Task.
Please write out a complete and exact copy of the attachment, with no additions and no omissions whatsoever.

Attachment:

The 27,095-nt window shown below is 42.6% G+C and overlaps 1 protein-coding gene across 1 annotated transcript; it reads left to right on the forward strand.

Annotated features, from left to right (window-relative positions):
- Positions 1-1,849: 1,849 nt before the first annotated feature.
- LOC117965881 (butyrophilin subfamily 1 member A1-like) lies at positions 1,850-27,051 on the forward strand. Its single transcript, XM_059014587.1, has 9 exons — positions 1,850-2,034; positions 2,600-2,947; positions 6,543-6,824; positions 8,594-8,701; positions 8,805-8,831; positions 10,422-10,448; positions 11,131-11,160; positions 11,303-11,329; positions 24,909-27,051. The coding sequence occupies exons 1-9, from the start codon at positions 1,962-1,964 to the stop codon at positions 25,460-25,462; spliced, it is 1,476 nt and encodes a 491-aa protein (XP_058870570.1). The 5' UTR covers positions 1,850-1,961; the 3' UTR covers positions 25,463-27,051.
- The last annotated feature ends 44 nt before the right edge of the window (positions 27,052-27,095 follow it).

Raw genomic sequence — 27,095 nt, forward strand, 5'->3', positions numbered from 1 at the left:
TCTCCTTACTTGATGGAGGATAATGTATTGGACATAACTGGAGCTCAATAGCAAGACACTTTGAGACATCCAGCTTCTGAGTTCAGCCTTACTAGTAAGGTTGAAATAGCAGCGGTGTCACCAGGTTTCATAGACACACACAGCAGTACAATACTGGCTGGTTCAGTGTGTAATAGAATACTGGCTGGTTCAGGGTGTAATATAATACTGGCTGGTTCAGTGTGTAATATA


The 27,095-nt window shown below is 42.6% G+C and overlaps 1 protein-coding gene across 1 annotated transcript; it reads left to right on the forward strand.

Annotated features, from left to right (window-relative positions):
- Positions 1-1,849: 1,849 nt before the first annotated feature.
- LOC117965881 (butyrophilin subfamily 1 member A1-like) lies at positions 1,850-27,051 on the forward strand. Its single transcript, XM_059014587.1, has 9 exons — positions 1,850-2,034; positions 2,600-2,947; positions 6,543-6,824; positions 8,594-8,701; positions 8,805-8,831; positions 10,422-10,448; positions 11,131-11,160; positions 11,303-11,329; positions 24,909-27,051. The coding sequence occupies exons 1-9, from the start codon at positions 1,962-1,964 to the stop codon at positions 25,460-25,462; spliced, it is 1,476 nt and encodes a 491-aa protein (XP_058870570.1). The 5' UTR covers positions 1,850-1,961; the 3' UTR covers positions 25,463-27,051.
- The last annotated feature ends 44 nt before the right edge of the window (positions 27,052-27,095 follow it).

Raw genomic sequence — 27,095 nt, forward strand, 5'->3', positions numbered from 1 at the left:
TCTCCTTACTTGATGGAGGATAATGTATTGGACATAACTGGAGCTCAATAGCAAGACACTTTGAGACATCCAGCTTCTGAGTTCAGCCTTACTAGTAAGGTTGAAATAGCAGCGGTGTCACCAGGTTTCATAGACACACACAGCAGTACAATACTGGCTGGTTCAGTGTGTAATAGAATACTGGCTGGTTCAGGGTGTAATATAATACTGGCTGGTTCAGTGTGTAATATA